Back in 2014, when I
had to do a driveby spent 18 glorious hours in Savannah with my Fitbloggin’ family, I had the honor of cohosting a conversation with Steve titled “Fitblogger Tough Love”. We tackled the idea that the very thing that makes our tribe so awesome – our supportiveness, understanding, and positivity- could also be the thing that holds us back from accomplishing some of our health, weight or fitness goals. Because we know that no matter how many times we stumble and fall, we always have a place in this group to get back on the horse and start again. Where is the line between accountability and enabling? You know?
Well, that notion continues to roll around and evolve in my mind even two years later. I’m a weight loss blogger with no weight loss success story, but I’m also a health seeker with an ever growing list of badass accomplishments. I’m a diet coach/personal trainer who is also for all intents and purposes fat. But I run and jump and box and lift and tri.
Well, this week the hot topic of conversation has been both about the “rookie bombshell” and Sports Illustrated plus size covergirl Ashley Graham’s bikini cover photo (general consensus: BOOM! You GO Ashley and Sports Illustrated), and the reaction of former minus-sized model Cheryl Tiegs, who says SI is glamorizing an unhealthy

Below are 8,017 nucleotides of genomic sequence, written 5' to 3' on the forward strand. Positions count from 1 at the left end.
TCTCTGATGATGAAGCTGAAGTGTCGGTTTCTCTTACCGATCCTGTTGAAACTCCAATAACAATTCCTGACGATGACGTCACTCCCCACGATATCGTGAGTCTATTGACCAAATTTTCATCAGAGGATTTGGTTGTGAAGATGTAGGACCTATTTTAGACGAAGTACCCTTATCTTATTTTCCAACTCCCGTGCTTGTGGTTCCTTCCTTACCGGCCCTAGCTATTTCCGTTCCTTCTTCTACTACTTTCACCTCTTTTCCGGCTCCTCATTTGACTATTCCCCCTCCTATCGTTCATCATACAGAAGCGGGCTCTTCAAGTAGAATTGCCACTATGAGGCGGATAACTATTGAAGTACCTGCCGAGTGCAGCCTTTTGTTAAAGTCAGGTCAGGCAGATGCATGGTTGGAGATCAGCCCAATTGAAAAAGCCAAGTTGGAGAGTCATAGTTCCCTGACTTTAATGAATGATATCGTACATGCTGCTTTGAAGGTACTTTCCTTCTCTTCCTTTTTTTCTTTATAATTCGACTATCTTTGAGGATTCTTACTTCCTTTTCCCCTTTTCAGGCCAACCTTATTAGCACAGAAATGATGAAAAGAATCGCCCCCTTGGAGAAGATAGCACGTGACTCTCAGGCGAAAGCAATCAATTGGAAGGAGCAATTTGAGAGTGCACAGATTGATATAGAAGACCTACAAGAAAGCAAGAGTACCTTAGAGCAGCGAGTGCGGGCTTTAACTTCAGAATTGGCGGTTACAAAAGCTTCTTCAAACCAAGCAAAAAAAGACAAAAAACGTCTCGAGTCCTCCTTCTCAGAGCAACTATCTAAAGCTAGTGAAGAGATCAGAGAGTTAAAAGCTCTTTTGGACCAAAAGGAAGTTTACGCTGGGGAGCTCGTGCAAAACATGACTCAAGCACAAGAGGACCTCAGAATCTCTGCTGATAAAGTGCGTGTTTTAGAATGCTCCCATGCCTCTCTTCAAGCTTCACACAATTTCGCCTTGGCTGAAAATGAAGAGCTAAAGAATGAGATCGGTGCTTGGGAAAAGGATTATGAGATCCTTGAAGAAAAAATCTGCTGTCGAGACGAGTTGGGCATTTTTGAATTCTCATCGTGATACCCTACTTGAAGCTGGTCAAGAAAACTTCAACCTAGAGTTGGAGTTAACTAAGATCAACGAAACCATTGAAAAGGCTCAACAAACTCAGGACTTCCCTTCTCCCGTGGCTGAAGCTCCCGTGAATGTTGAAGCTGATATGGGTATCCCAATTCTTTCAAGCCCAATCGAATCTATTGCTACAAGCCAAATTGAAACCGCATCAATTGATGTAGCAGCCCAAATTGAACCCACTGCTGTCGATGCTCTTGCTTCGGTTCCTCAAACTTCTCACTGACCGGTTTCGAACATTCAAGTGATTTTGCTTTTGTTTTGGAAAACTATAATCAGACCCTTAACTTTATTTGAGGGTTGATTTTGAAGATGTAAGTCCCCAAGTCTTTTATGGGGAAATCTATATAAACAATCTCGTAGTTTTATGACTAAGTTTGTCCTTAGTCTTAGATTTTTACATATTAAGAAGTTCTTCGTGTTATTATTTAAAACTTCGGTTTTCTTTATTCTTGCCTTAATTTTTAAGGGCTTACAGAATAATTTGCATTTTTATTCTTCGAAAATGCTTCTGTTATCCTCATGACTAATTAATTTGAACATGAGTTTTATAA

waist size physique (general consensus: BONK! You are what’s wrong with America, woman!)
And here’s the deal. I think Sports Illustrated did a pretty ballsy and cool thing with their approach to the swimsuit covers this year, featuring three women with very different body types and bringing light to the notion that beauty is widely defined and complex and shouldn’t be boiled down to a number.
I also wonder if Cheryl Tiegs is only half wrong.
Say WHAT? Um, MrsFatass, Cheryl Tiegs quoted Dr. Oz as the source to stick with on this matter. She sad SI was ‘glamorizing’ full figured models like that was a BAD thing. And she said that thing about having such a pretty face. Fat girls HATE that saying. Have you bumped your head? Why are you not ripping her a new one?